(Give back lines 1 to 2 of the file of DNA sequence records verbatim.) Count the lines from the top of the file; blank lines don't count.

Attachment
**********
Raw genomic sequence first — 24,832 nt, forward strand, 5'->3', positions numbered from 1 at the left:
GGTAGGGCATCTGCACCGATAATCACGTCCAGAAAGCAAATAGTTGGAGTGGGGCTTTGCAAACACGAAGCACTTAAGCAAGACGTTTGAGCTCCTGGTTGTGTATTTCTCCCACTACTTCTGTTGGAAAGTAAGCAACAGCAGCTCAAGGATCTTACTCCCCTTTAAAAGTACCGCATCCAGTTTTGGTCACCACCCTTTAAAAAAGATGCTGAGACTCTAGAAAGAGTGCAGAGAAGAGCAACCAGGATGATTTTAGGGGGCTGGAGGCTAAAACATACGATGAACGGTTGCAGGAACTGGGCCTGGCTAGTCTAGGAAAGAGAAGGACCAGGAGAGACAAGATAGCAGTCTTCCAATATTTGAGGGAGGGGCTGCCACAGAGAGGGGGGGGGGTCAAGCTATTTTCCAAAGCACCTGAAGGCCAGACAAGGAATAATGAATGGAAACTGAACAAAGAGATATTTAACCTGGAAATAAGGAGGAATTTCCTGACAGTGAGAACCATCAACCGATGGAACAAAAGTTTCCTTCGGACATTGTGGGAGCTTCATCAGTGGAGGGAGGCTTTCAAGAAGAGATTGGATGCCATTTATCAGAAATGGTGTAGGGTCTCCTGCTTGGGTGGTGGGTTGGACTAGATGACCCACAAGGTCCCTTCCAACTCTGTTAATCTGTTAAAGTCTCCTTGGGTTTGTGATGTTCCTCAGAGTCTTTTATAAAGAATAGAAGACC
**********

Raw genomic sequence first — 24,832 nt, forward strand, 5'->3', positions numbered from 1 at the left:
GGTAGGGCATCTGCACCGATAATCACGTCCAGAAAGCAAATAGTTGGAGTGGGGCTTTGCAAACACGAAGCACTTAAGCAAGACGTTTGAGCTCCTGGTTGTGTATTTCTCCCACTACTTCTGTTGGAAAGTAAGCAACAGCAGCTCAAGGATCTTACTCCCCTTTAAAAGTACCGCATCCAGTTTTGGTCACCACCCTTTAAAAAAGATGCTGAGACTCTAGAAAGAGTGCAGAGAAGAGCAACCAGGATGATTTTAGGGGGCTGGAGGCTAAAACATACGATGAACGGTTGCAGGAACTGGGCCTGGCTAGTCTAGGAAAGAGAAGGACCAGGAGAGACAAGATAGCAGTCTTCCAATATTTGAGGGAGGGGCTGCCACAGAGAGGGGGGGGGGTCAAGCTATTTTCCAAAGCACCTGAAGGCCAGACAAGGAATAATGAATGGAAACTGAACAAAGAGATATTTAACCTGGAAATAAGGAGGAATTTCCTGACAGTGAGAACCATCAACCGATGGAACAAAAGTTTCCTTCGGACATTGTGGGAGCTTCATCAGTGGAGGGAGGCTTTCAAGAAGAGATTGGATGCCATTTATCAGAAATGGTGTAGGGTCTCCTGCTTGGGTGGTGGGTTGGACTAGATGACCCACAAGGTCCCTTCCAACTCTGTTAATCTGTTAAAGTCTCCTTGGGTTTGTGATGTTCCTCAGAGTCTTTTATAAAGAATAGAAGACC